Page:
Many people believe that a cardinal heralds the presence of a deceased loved one, a comforting idea during the acute stage of grief. Learn ideas on how to cope with intense grief during the holidays.
Almost every person in mourning suffers their loss more acutely during the holiday season. There is no escape from the endless loops of Christmas music at stores, holiday decorations on city streets and barrages of images from TV movies and commercials. After all, this is a time of magical enchantment, warm family gatherings and brightly wrapped gift packages. But how do mourners feel joyful when their world has collapsed?
Grief expands beyond the experience of death. Many people grieve profound losses from unrealized dreams, childhood abuse, sexual assault, illness, disability, infertility or getting fired from a job. The exhaustion resulting from the grief process heightens with the social mandate of imposed cheerfulness at holiday events. If a mourner begs out of social event for this reason, s(he) is often reprimanded for not “getting over” grief well. Of course, all this intensifies the experience of feeling alone.
Here are a few suggestions to cope with the “jolly holiday season.”
Create a special ritual to honor your loss.
A holiday ritual to honor a loved one can help to add meaning to the holiday and encourage healthy expression of grief. Ideas include making a special ornament, photo collage, scrap book of mementos, reading a loved one’s favorite poem or story, listening to a special song, cooking or baking a loved one’s favorite recipe to serve at a holiday event, planting flower seeds in an indoor pot. All of these rituals could be done alone or shared with supportive loved ones.
Educate others about grief.
Grief, an elusive life experience, cannot be understood unless experienced. Those who have never experienced a significant life loss simply do not have the tools to understand what you feel. A significant loss often takes 2-3 years to mourn, with the second year often being more difficult than the first. Here is an article on grief to help educate others.
Learn to say “NO!”
Grief saps a lot of energy. Therefore, conserve your resources by pursuing holiday events that hold meaning for you. Limit contact with insensitive people and simplify the holiday chores and activities. When possible ask for help – especially with dreaded tasks like shopping or cleaning.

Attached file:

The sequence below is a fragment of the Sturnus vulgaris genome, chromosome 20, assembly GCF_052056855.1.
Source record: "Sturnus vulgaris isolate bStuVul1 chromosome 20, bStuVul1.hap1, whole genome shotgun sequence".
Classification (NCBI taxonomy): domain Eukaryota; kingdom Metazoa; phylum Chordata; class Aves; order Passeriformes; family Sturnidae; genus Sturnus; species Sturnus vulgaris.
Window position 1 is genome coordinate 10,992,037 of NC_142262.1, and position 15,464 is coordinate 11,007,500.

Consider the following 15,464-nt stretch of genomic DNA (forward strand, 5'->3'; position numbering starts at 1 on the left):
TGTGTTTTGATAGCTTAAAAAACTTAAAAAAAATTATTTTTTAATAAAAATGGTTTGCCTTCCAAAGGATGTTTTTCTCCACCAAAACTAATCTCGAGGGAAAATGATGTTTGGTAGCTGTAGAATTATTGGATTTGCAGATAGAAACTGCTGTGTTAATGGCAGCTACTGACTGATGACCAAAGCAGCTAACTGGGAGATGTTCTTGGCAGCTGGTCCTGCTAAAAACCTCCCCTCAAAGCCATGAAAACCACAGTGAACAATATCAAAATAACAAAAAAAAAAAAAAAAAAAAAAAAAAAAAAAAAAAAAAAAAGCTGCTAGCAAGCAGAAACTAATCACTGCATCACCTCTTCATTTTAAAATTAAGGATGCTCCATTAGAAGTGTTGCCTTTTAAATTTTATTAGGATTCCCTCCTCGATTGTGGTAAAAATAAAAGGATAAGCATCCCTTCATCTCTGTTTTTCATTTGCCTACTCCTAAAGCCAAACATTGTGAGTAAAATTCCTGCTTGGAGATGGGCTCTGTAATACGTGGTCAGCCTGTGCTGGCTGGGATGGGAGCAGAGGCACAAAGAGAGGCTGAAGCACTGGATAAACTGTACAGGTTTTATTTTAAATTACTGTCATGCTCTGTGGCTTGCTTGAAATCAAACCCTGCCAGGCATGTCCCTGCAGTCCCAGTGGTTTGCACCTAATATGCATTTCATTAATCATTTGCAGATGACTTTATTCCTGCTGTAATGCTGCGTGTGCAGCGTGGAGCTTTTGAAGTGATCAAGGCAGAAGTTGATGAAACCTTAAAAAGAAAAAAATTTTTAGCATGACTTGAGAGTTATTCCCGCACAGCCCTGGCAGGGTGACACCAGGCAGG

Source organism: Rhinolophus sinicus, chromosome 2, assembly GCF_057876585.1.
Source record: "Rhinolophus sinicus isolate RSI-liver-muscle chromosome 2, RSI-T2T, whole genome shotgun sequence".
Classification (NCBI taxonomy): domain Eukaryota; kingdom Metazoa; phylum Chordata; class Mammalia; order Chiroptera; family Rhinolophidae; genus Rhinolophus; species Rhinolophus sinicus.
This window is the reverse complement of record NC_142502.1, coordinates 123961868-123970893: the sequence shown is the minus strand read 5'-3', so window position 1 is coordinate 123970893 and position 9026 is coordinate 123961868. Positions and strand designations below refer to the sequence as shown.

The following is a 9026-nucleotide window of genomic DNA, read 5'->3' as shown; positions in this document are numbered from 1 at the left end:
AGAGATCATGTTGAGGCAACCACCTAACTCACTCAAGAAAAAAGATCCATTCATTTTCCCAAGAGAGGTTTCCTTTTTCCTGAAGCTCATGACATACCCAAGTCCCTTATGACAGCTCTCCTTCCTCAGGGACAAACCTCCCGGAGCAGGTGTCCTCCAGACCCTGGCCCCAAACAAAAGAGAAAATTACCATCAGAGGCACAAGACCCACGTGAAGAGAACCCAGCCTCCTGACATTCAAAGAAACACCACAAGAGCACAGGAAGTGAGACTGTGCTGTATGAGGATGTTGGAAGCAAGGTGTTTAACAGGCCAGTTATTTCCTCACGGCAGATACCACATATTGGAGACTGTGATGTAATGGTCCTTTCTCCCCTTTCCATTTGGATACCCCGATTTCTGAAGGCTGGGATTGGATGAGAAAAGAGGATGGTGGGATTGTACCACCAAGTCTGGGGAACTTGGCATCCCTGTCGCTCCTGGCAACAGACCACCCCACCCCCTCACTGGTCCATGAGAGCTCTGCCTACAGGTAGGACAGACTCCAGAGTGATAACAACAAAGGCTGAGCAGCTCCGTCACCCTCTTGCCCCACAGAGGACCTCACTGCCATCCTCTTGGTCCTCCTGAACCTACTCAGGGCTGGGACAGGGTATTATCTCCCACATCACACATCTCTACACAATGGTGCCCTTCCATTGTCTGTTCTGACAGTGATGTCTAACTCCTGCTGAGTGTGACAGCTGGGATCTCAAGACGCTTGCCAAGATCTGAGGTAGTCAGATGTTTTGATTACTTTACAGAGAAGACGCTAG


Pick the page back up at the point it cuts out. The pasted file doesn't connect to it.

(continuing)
Allow yourself to feel a bit of joy.
Mourners often feel guilty when they experience a moment of happiness. Grief does not need to consume every moment of your life. In fact, taking short breaks from grief helps to build stamina. Just take care not to overly avoid your grief.
Engage in meaningful spiritual practice.
Death, like no other life event, often triggers the question, “What is the meaning of life?” Although there are no easy answers, the personal pursuit of this question through prayer, religious ceremony, spiritual reading and conversations with clergy can help you find meaning in your loss.
Set aside time to feel your grief.
Carl Jung, the prominent Swiss psychiatrist and close follower of Sigmund Fred said, “Neurosis is always a substitute for legitimate suffering.” There is probably no more legitimate suffering than the active engagement in the grieving process (feel your feelings, recall the good and bad times, understand all the implications of your loss). Failure to grieve often paves the way to neurosis (anxiety, depression, addictive behavior or bad habits). It is easy to allow busy schedules, especially around the holiday season to overshadow the grieving process. Find time each day to focus on your grief experience.
Although grief can be a difficult process at best, take care of your needs during this holiday season. Remind yourself frequently that there will come a time when you will feel more whole, more fully alive again.
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